Katie Hill Nakey Pix: Unlegal Or MOST UNLEGAL Or Actually Kind Of Protected?
Katie Hill is one of the young freshman congresswomen elected in the 2018 wave. She is vice-chair of the powerful House Oversight Committee. In 2018, Hill flipped a Republican seat in the typically conservative 25th congressional district near LA, roundly defeating incumbent Stephen Knight. She is also an out bisexual woman who is in the midst of a messy divorce from husband Kenny Heslep, whom Hill says was emotionally abusive.
Yesterday, the right-wing blog RedState published nude photos of Hill (here's a link to Wonkette, instead of RedState! and no you don't get the nakey pix) along with a story alleging she was in an inappropriate relationship with her legislative director and had previously been involved with a woman who worked on her campaign who we will not name because she is a private person living a private life. Shortly thereafter, the British tabloid Daily Mail followed suit, publishing two nude photos and several other intimate photos of Hill and the woman who worked on her campaign. (In this instance, RedState was slightly better than the Daily Mail, publishing just one nude photo, blurring the other woman's face and not identifying her by name.)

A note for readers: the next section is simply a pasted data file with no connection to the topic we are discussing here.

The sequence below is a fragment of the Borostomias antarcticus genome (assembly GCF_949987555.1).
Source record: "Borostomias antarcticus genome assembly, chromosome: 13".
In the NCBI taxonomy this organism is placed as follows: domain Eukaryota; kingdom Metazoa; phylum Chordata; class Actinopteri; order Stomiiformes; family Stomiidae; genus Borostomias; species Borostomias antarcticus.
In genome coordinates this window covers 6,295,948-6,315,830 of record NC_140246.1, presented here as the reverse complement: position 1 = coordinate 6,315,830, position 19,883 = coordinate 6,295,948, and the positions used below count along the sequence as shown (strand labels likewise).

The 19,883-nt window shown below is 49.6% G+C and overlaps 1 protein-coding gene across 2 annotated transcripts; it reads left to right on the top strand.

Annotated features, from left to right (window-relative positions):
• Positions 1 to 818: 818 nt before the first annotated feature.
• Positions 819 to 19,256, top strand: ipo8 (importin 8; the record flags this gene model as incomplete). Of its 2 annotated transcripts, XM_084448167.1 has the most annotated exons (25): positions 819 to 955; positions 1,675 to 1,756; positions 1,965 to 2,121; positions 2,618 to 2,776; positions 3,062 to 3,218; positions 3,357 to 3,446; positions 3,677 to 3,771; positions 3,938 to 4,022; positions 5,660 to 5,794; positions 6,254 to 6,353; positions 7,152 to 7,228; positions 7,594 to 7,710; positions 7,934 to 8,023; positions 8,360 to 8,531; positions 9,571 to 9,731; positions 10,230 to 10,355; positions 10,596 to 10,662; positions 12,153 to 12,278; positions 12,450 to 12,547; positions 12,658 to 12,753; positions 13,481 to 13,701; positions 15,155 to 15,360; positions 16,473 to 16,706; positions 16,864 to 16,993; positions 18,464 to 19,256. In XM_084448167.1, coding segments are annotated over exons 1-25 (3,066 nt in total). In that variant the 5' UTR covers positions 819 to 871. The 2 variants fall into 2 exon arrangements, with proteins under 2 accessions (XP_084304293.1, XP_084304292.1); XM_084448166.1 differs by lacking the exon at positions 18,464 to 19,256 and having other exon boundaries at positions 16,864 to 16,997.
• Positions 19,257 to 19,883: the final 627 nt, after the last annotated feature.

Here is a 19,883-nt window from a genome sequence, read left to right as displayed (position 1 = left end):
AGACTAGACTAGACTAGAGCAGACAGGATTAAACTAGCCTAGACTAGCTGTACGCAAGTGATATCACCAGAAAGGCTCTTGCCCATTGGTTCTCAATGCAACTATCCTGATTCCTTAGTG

After the photos were published, Marc Elias and Rachel Jacobs from Perkins Coie sent a cease and desist letter to the Daily Mail on Hill's behalf, demanding the photos be taken down. The letter alleges that the Daily Mail violated several California laws, including its revenge porn statute.
Hill has confirmed that she had an "inappropriate relationship" with the woman who appears in the leaked photos with Hill -- and apologized for it, saying "I know that even a consensual relationship with a subordinate is inappropriate, but I still allowed it to happen despite my better judgment."
But Hill denies being involved with legislative director, and at this time, there is no evidence that she is or was, other than assertions from her soon-to-be-ex-husband.
In a statement to Politico, Hill said: